New Test Track features both standby and FASTPASS lines, including an option for single riders. Standby riders get the full design experience, whereas FASTPASS and single riders get an abbreviated version of the design studio experience, where they are able to select from pre-designed cars, but not have the ability to design from scratch.

This new version of Test Track succeeds on a number of levels. It has completely refreshed an aging attraction with an experience that is more engaging than its predecessor. Staying true to the Epcot Center Pavilion concept, you can now spend time in this pavilion, taking in all the pre-show design elements, the actual ride section, and then all the activities of the post-show area. Guests can easily spend a couple of hours in the Test Track attraction, doing more than just standing in a queue. The design studio element is really a clever way of occupying guests while they wait for the ride, but it serves much more purpose than just being a distraction to queue time. Unlike the interactive queue elements of say Space Mountain, the Test Track interactive queue elements stay with you throughout your time in the pavilion, with a role to play in the actual ride and in the post-show. No other attraction really has this degree of continuity and engagement.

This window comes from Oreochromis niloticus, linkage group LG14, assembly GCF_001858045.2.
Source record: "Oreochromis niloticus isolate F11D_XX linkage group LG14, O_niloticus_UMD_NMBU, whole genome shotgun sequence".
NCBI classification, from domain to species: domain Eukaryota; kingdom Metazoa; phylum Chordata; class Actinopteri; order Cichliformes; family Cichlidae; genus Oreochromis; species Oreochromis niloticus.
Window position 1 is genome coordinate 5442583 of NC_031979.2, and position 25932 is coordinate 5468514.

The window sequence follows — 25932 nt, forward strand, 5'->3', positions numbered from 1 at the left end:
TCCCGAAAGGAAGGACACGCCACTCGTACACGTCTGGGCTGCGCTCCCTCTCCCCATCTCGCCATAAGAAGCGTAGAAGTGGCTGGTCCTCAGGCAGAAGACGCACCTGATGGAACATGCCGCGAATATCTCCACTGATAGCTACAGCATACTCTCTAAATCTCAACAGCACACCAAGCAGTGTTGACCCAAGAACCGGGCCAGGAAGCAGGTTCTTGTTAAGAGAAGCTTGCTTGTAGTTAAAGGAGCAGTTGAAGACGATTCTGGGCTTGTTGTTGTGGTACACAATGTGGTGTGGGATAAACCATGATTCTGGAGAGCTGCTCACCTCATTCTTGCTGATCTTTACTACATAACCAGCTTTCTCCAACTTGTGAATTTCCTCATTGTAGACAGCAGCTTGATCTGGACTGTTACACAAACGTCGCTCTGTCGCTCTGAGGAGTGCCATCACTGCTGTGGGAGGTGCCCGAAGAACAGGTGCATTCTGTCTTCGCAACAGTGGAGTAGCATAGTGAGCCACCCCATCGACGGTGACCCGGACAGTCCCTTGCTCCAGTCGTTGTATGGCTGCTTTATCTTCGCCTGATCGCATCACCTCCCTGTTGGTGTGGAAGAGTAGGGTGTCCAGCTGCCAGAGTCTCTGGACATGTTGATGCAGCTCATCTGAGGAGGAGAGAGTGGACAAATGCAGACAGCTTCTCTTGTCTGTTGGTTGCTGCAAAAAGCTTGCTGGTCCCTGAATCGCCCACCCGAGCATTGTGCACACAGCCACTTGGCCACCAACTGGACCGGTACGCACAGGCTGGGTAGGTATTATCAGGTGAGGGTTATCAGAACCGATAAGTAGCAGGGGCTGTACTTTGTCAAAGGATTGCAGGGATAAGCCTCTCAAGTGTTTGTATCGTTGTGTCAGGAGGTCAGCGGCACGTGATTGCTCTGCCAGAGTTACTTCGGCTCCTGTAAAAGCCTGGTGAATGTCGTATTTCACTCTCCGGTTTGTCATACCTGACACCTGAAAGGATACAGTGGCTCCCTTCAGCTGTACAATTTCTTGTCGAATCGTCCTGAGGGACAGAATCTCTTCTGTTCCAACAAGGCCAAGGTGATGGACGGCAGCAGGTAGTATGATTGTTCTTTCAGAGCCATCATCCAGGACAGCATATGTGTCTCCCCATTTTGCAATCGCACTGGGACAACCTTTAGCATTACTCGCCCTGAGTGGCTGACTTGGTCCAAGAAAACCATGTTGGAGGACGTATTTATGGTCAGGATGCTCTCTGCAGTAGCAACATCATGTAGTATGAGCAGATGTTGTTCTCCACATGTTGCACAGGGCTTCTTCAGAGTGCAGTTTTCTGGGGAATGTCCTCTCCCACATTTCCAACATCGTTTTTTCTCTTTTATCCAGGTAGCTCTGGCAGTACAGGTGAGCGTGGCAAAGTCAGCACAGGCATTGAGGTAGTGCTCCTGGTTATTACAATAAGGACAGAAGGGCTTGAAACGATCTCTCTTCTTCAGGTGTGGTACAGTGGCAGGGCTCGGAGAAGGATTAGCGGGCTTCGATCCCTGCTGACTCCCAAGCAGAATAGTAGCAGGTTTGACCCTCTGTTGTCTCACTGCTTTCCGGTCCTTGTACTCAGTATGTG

The new Test Track is a computing powerhouse, and there are still some issues being worked out. During our test rides we have seen a number of design studio kiosks out or action, vehicles not always uploading to the ride vehicles, and problems with vehicle performance data not being displayed during the Sim Track ride section. No doubt these issues are being worked on, but there is certainly a high reliance on computer systems in all aspects of this attraction.

There are also a few elements of the attraction that don't quite make sense to some. While the ride section looks great, it does raise a few questions about what is actually going on. Why are we in an electronic "Tron" like environment and why do we then suddenly leave that environment and find ourselves outside in the Epcot parking lot.? The outdoor portion is also strangely silent - no music, no narration, just the sound of the wind. It is quite a jarring transition, and hopefully will receive some attention. If you can look beyond these few points, and accept what is taking place without questioning it, you will more than likely really enjoy the new Test Track.

We think that the vast majority of guests are going to rate the new Test Track higher than the original. The design studio element, combined with the improved visuals of the ride section, and the more engaging post show improve the attraction in almost every way. Test Track was massively popular before, and we think it will be even more popular now. Test Track is now officially open, and is operating daily with the rest of Epcot.

Check out the video below for a complete walkthrough of the entire experience, along with a side-by-side comparison of the original Test Track and the new Test Track. Scroll down even further for our new Test Track photo gallery.

Article Posted: Dec 11, 2012 / 12:21pm EST